SCHAUMBURG, IL. — Skilled nursing facilities should shift away from handing infection preventionist roles to floor nurses and instead recruit professionals with a background in the field to ensure their programs are successful, a leading expert said Wednesday.
“One of the first questions I ask of the person who’s the infection preventionist is, ‘Do you like this job?’ Then I found that they were “volunteered/told” to do that,” said Deb Patterson Burdsall, Ph.D., an infection control expert and consultant with the Association for Professionals in Infection Control and Epidemiology (APIC).
“People who do this in acute care actually applied for that job. That’s a job that they wanted. That’s not so much in long-term care,” she added during an educational session at the LeadingAge Illinois’ 2022 Annual Meeting & Expo. “It’s [more of] an add-on to nursing, and nursing is critically important … but it’s not infection prevention and control.”
An infection preventionists’ main job should be to “steer the [facility’s] ship” when it comes to infection control, Burdsall said. Outside of nursing homes, many infection preventionists have backgrounds as nurses, epidemiologists, public health professionals, microbiologists, doctors or in other healthcare positions where they have worked to prevent germs from spreading, according to APIC.
Bursdall suggested that providers also consider people in their therapy department, those in public health, laboratorians and workers who have other specialties for the role.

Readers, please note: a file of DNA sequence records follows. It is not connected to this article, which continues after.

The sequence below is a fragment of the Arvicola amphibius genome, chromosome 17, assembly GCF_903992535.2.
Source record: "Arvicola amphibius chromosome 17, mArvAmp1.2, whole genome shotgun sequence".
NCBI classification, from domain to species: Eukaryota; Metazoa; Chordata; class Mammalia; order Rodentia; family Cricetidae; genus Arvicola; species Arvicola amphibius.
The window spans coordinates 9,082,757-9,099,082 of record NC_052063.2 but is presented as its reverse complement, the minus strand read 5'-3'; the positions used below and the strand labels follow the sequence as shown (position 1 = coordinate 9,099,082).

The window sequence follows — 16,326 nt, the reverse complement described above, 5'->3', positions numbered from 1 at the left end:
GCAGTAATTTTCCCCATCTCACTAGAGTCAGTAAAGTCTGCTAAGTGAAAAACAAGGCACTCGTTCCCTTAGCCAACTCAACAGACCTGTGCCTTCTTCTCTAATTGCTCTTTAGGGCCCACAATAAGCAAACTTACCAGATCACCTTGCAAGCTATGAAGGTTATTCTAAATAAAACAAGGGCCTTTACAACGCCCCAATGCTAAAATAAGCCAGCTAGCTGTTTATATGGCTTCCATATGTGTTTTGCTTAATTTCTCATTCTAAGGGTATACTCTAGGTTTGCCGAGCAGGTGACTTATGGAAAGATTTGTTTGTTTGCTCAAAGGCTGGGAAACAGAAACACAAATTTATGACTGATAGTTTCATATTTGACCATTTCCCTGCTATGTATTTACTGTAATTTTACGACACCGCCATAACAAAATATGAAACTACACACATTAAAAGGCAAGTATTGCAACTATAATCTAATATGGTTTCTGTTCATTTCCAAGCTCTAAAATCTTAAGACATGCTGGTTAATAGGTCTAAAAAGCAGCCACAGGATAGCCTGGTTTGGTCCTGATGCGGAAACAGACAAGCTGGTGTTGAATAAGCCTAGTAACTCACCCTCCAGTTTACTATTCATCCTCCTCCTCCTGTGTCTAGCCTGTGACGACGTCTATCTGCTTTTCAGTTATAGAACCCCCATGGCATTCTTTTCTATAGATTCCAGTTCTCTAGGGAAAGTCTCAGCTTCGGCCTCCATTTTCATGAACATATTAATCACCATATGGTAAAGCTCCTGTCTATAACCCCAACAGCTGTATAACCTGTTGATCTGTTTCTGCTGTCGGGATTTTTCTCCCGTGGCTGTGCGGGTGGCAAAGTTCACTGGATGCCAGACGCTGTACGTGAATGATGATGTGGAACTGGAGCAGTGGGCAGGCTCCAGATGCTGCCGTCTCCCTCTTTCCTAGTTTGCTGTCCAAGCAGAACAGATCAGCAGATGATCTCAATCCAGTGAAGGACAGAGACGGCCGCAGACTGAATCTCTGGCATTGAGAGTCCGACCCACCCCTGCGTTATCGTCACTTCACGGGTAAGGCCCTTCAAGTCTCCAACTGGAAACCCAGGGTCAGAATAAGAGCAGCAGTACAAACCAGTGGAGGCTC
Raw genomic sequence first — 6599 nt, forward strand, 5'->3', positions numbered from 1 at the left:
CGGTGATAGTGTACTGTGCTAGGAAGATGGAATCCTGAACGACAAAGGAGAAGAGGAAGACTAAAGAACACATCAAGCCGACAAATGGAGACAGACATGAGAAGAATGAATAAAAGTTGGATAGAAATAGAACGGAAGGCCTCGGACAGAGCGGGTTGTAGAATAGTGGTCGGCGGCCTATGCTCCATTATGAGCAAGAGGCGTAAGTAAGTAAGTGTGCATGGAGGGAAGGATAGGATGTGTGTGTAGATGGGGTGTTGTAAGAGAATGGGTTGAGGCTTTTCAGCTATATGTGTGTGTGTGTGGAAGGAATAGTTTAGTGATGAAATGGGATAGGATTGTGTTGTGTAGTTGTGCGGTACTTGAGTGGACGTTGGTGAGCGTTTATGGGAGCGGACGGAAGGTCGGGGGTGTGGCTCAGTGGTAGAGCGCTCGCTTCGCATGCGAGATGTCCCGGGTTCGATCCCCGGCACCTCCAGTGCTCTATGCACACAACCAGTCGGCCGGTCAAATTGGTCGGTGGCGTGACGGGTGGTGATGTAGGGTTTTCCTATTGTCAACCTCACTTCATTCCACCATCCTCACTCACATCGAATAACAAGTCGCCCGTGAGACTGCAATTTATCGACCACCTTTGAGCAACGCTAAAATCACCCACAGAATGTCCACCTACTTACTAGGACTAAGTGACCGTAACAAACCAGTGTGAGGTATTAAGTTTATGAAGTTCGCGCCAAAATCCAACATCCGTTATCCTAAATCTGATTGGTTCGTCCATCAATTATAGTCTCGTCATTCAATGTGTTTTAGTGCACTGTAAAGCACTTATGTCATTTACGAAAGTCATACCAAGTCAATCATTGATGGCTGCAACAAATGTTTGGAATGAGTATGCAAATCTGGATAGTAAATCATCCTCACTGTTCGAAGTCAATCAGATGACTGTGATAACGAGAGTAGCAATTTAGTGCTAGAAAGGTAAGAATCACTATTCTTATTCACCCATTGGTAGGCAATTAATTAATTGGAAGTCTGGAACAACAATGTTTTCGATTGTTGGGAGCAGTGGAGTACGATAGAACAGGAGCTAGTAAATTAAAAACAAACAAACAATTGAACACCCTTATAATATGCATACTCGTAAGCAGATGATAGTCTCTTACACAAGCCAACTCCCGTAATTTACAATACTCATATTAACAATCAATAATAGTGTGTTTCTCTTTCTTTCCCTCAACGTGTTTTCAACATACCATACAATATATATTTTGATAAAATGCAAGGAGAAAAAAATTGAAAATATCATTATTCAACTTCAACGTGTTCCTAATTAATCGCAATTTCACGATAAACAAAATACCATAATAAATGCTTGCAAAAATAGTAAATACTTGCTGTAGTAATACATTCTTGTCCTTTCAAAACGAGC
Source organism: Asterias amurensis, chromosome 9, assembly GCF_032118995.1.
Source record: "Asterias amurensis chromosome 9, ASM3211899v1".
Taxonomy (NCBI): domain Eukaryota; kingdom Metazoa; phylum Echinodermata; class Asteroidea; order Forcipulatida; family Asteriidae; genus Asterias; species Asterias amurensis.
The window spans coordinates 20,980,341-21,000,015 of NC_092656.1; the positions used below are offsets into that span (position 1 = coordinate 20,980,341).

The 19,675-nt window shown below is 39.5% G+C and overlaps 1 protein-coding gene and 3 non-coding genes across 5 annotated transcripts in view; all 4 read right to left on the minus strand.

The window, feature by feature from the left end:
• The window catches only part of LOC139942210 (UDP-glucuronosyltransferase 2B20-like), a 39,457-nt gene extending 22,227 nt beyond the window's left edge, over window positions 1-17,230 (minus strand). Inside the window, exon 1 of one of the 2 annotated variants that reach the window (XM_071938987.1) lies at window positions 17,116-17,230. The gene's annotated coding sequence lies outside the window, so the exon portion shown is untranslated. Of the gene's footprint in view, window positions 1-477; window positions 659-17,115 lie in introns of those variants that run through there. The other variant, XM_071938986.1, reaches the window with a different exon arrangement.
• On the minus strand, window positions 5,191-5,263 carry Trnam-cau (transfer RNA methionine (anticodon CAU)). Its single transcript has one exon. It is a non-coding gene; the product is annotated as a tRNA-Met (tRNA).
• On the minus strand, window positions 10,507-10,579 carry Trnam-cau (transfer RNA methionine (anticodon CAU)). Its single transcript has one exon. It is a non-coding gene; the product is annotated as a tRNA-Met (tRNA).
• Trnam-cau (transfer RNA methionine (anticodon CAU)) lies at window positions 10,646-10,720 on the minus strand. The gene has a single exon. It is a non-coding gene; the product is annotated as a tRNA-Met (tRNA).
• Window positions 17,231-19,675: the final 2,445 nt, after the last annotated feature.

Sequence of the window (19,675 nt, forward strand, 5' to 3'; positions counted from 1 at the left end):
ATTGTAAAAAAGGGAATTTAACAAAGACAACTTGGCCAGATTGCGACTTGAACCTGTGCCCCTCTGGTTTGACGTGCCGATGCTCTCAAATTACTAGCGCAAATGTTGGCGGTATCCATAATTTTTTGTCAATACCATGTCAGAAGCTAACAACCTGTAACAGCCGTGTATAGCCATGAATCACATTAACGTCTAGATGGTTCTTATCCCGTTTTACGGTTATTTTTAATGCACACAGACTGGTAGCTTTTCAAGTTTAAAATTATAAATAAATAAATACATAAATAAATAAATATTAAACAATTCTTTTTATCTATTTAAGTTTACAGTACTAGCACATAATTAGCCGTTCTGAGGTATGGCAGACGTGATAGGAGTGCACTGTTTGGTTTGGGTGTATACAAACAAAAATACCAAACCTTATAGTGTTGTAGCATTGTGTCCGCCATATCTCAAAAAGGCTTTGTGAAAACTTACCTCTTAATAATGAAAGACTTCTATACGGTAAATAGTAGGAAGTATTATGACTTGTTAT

“Think outside the box here, seriously. The point is you need to have somebody that’s interested in what they’re doing,” she said.
Bursdall also said infection preventionists, whose role is an interdisciplinary one, should report to facility administration and not the director of nursing.
She also outlined the key components an infection control program must consider. They include general vaccine administration, hand hygiene, personal protective equipment, healthcare personnel and resident safety, a respiratory protection program, surveillance and disease reporting.
“Every time I add something, you have to add time. That is the important thing and that is the thing that long-term care tries really hard to get away from,” Burdsall added. “It’s like you’re multitasking all over the place and everybody’s got 16 hats on. You have to make sure that somebody can actually do this.”
COVID-19 was a major pivot toward infection control and prevention, according to Burdsall. She added providers’ should continue strengthening their facility’s infection control and prevention infrastructure for the next one to five years.
“The infection preventionist is going to take a lot of pressure off [facility administrators]” when done correctly, Burdsall said.